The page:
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"hydraulic " power hammers.

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are there any ?
I am thinking of at some point running my brooks hammer with a hydraulic motor as that seems to give a very good potential for variable control over the hammers action , this is really only because I have one and want to try it rather than making up some kind of slip clutch....
this got me thinking.
what are the potentials for a hydraulic power hammer ? ie one actually powered with a hydraulic piston ?
either a small gauge piston or slightly larger one working a whipy spring helve?
fast enough to act as a hammer rather than a press?
would the quick changes in direction over heat pipes and cylinders ?
I imagine that hydraulic solenoid valves are pretty xxxxxx quick.
I would imagine the main problem being cost of parts .

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How about these at Scot Forge?

I have seen 24 ton presses that we use in shops with a cycle rate that was very fast...and micro switches which allowed the press to cycle between given distances...much faster than a human could do.
I guess the idea is what are you doing and what tool best gets you there.
I would think a 2" cylinder could work like a 25 little giant off a 2 HP motor and micro switches to a solenoid.....maybe hard on the cylinder over time, but they are cheap. If you set it up to work off a short stroke 1/8" to 1/2" and then set the upper and lower limit would make short work of even small bars.

Actually if you did not need to eat large pieces you could set it all up inside an "I" beam and make it rather portable....the issue as you said is heat...you would need to cool the oil or have a large container.


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I'm working on my 2nd hydraulic powered hammer now. Doing a "rusty" style, but use a hydraulic motor to a drag link to the leaf springs. I get great control using a flow control valve with linkage to the foot pedal. I'll put up a vid when done. It also has a 60 ton forging press, and a 25 ton punching press in the frame. This one uses springs from a dump truck, 5 foot long, 3/4" thick each at the center, 65 lb hammer.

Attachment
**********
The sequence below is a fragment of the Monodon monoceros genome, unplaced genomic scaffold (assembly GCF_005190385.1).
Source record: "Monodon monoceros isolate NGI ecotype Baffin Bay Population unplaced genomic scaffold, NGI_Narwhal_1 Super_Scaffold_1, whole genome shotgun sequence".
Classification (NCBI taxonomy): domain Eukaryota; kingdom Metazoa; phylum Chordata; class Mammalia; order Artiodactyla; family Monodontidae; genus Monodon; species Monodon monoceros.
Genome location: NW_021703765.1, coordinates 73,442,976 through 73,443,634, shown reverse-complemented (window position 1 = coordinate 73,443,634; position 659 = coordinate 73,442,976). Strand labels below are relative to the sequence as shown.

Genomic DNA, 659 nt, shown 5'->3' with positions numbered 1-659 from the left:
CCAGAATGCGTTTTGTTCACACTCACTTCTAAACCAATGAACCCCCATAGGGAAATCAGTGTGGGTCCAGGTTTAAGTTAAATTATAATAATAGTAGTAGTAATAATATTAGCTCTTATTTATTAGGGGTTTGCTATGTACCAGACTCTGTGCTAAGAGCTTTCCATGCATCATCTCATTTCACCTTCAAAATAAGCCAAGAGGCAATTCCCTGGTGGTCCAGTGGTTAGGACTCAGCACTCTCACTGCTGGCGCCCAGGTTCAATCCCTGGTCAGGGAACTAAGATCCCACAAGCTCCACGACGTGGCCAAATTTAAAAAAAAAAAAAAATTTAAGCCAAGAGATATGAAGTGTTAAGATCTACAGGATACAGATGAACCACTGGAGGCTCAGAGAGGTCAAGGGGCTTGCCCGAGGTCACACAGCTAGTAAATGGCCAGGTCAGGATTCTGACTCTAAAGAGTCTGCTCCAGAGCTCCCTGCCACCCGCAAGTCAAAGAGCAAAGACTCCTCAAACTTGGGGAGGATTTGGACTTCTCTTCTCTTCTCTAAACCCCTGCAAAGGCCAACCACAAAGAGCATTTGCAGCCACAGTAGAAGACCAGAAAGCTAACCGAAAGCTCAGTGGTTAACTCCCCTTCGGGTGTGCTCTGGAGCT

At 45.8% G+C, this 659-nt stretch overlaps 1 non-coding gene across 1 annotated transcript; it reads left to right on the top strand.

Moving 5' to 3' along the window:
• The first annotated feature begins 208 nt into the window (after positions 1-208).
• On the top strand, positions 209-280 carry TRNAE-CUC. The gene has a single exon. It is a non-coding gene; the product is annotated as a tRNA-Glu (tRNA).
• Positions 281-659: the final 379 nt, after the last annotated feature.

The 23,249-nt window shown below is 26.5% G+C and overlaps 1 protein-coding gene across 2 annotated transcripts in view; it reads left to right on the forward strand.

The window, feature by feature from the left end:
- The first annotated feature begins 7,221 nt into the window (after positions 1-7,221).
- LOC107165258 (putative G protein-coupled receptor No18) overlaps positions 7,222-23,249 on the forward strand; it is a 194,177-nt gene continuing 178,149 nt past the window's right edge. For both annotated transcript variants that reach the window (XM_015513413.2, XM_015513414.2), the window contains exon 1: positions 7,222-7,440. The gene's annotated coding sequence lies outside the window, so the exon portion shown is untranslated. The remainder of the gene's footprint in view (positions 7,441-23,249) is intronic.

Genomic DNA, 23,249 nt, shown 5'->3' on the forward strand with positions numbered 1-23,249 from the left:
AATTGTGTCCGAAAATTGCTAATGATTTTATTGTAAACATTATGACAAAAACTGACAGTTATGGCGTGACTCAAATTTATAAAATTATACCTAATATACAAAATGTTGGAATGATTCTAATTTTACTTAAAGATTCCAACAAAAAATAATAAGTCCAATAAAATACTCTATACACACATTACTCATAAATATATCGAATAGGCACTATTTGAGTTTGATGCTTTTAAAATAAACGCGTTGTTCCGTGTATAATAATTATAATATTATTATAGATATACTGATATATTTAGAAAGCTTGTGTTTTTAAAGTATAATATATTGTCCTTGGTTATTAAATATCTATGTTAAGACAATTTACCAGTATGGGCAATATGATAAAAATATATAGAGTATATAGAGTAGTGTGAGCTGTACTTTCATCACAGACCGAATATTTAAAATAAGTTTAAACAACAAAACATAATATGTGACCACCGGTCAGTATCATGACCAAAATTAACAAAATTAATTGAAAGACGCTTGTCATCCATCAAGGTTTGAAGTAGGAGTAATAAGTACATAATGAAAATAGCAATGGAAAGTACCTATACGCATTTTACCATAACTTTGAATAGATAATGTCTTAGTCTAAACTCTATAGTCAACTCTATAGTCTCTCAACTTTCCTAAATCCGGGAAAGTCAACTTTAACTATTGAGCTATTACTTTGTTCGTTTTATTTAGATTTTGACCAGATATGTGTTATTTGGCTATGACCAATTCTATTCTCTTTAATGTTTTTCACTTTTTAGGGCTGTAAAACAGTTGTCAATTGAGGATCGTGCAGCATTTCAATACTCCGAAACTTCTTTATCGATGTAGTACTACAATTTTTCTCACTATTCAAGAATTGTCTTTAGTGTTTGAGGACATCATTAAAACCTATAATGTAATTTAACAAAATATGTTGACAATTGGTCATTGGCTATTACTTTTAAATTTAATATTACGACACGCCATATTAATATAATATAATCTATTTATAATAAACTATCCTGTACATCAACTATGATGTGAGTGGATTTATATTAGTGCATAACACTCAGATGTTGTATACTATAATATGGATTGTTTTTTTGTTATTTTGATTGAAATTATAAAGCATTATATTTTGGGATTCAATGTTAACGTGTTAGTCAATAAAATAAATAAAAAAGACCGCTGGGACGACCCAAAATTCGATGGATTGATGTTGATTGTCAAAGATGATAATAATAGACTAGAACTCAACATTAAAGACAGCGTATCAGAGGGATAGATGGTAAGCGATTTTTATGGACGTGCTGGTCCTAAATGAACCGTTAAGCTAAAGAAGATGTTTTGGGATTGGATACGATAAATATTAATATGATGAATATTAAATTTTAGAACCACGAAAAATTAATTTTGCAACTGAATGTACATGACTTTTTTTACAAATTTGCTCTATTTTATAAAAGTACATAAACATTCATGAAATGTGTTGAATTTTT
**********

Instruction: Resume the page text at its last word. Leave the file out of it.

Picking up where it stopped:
You can check out some vids of my first one in my JYH and press thread.
I think a 2 stage pump would work, I never see over 500 psi when I'm running the hammer at about 10 to 12 gpm.
Be happy to answer any questions you might have.


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Well, I've given a lot of thought to hydraulic hammers and I'll just list a few things that I've observed, calculated and thought about.

If you've ever seen a Rockford Hydraulic shaper running flat out, you know that a hammer could easily be made.

To move fast you need large ports and plumbing, which means a large cylinder, which means you only need a hundred pounds of pressure or so.

A high-pressure centrifugal pump wold work.

With no elasticity (like air) very little stroke is required for acceleration. So the stroke could be made, say, two-inches or so and use the treadle to control where it runs that two-inches over a 12 to even 20 inch range.

Be interesting, not sure it would have many advantages over air.

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There are lots of hydraluic hammers out there in industry, they tend to be over 1 ton ram weight.

Oil lifts the piston under the cylinder head, this compresses nitrogen above the piston head. The compressed nitrogen provides the energy to the blow when the oil is released from under the piston head.

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